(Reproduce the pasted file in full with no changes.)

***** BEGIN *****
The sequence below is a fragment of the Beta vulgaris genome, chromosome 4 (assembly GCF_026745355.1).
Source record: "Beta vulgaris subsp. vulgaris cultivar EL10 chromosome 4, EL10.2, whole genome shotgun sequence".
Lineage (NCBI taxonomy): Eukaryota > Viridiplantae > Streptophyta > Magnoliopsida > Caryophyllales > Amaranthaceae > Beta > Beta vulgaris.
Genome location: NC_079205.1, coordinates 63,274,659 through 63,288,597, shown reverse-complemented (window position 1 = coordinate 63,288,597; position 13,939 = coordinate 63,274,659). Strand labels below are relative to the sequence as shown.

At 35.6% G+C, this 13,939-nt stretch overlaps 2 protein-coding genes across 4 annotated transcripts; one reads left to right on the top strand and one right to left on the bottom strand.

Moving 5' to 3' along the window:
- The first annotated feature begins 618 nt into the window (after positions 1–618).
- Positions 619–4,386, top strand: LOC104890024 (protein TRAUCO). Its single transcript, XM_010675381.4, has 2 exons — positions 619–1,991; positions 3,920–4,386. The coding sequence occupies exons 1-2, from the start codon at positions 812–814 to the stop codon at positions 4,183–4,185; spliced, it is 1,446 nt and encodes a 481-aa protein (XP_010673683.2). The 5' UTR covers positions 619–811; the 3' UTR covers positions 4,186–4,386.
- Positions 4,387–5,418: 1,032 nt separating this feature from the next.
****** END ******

The sequence below is a fragment of the Beta vulgaris genome, chromosome 4 (assembly GCF_026745355.1).
Source record: "Beta vulgaris subsp. vulgaris cultivar EL10 chromosome 4, EL10.2, whole genome shotgun sequence".
Lineage (NCBI taxonomy): Eukaryota > Viridiplantae > Streptophyta > Magnoliopsida > Caryophyllales > Amaranthaceae > Beta > Beta vulgaris.
Genome location: NC_079205.1, coordinates 63,274,659 through 63,288,597, shown reverse-complemented (window position 1 = coordinate 63,288,597; position 13,939 = coordinate 63,274,659). Strand labels below are relative to the sequence as shown.

At 35.6% G+C, this 13,939-nt stretch overlaps 2 protein-coding genes across 4 annotated transcripts; one reads left to right on the top strand and one right to left on the bottom strand.

Moving 5' to 3' along the window:
- The first annotated feature begins 618 nt into the window (after positions 1–618).
- Positions 619–4,386, top strand: LOC104890024 (protein TRAUCO). Its single transcript, XM_010675381.4, has 2 exons — positions 619–1,991; positions 3,920–4,386. The coding sequence occupies exons 1-2, from the start codon at positions 812–814 to the stop codon at positions 4,183–4,185; spliced, it is 1,446 nt and encodes a 481-aa protein (XP_010673683.2). The 5' UTR covers positions 619–811; the 3' UTR covers positions 4,186–4,386.
- Positions 4,387–5,418: 1,032 nt separating this feature from the next.